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Quadrilateral

Quadrilateral

Built starting from the end of the 17th century to host the families of saltworkers, the Quadrilatero represents the boundaries of Cervia Nuova.

Conditions in Cervia during the 17th century kept worsening, especially due to the unhealthy air because the sea was moving further away, as a consequence of solid matter carried by the river Savio and by Apennine streams.

The population size kept shrinking as a consequence of malaria. Following the repeated requests from the town dwellers and thanks to the intervention from the Treasurer Maffei and Bishop Riccamonti, in 1697 the Holy See accepted the application to rebuild the city closer to the sea. Not far from the salt warehouse, along a tall border made of dunes, the perimeter of the new town was built: a square with 170 m long sides.

In January 1698 the first stone was laid; a huge worksite was thus opened, and while in the old town the buildings were dismantled and their materials recovered, in the new town site foundations were aligned and walls put up; the burchielle, a typical craft used for salt transport, were used to carry bricks. After the first side had been completed, it was noticed that more space would be necessary between one house and the next. The decision was therefore taken, on the other three sides, to add a small courtyard between the houses, thus transforming the original square plan into a rectangle 270 x 170 m. in the middle 13 larger houses were built for the Archpriest, for the Treasury and for the town’s aristocracy. Access to the city was possible only through Porta Cesenatico, Porta Ravenna and Porta a Mare; the latter being the only one to have survived World War II.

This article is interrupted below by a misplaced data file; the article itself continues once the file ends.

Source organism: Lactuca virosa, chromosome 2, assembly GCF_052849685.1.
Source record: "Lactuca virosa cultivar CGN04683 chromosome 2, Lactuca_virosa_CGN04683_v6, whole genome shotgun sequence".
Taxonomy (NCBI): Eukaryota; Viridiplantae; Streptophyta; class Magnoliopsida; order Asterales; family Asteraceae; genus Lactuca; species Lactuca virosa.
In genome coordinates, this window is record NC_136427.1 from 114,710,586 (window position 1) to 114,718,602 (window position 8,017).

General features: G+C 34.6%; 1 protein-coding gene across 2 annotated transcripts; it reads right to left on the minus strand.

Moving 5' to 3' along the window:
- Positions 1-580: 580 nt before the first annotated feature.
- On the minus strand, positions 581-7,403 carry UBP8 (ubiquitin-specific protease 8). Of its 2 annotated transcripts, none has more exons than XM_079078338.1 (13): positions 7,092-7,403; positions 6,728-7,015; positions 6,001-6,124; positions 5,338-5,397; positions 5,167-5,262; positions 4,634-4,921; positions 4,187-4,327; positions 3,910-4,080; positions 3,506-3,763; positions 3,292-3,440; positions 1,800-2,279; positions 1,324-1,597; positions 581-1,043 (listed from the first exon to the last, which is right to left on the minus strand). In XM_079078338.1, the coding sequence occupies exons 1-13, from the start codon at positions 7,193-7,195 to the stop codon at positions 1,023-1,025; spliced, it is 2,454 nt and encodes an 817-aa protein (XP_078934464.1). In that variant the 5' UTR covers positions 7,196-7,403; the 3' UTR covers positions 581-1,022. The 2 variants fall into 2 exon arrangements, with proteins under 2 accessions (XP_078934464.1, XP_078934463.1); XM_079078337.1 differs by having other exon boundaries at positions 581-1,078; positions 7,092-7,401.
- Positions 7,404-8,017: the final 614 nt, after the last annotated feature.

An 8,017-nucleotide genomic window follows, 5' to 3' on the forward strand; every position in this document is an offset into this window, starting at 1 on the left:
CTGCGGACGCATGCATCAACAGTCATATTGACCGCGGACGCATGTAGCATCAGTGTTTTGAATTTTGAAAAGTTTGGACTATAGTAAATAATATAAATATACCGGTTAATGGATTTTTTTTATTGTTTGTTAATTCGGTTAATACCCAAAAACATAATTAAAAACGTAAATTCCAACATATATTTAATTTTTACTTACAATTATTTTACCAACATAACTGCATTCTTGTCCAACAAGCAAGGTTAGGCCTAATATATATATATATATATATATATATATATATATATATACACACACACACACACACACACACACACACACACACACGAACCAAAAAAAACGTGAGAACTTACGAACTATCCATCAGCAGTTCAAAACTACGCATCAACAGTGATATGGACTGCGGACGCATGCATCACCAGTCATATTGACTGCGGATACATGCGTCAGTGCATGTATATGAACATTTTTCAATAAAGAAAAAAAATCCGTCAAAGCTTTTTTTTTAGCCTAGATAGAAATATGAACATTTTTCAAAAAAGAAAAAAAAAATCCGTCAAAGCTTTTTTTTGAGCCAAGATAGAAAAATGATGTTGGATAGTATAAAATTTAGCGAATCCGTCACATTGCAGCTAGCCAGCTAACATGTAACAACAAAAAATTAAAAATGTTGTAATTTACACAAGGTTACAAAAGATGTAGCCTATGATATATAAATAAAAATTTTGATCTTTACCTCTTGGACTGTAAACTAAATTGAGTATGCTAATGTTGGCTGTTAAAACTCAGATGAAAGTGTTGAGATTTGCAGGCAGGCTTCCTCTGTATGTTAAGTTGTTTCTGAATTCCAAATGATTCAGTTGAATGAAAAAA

Two plausible suggestions have been made as regards the origin of the name Cervia.
Firstly, there might be a connection with the legend according to which a “cervo” (deer), one of many populating the very ancient pinewoods, knelt down to pray before the Bishop of Lodi, visiting this area. this image is depicted in the town’s coat of arms. Other scholars are of the opinion that the root of the place name might be the Latin word “acervus” (heap), a reference to the salt heaps which towered over the old town like white mountains.

For more information about the history of the ancient Ficocle and on the foundation of the New Cervia, click here

 
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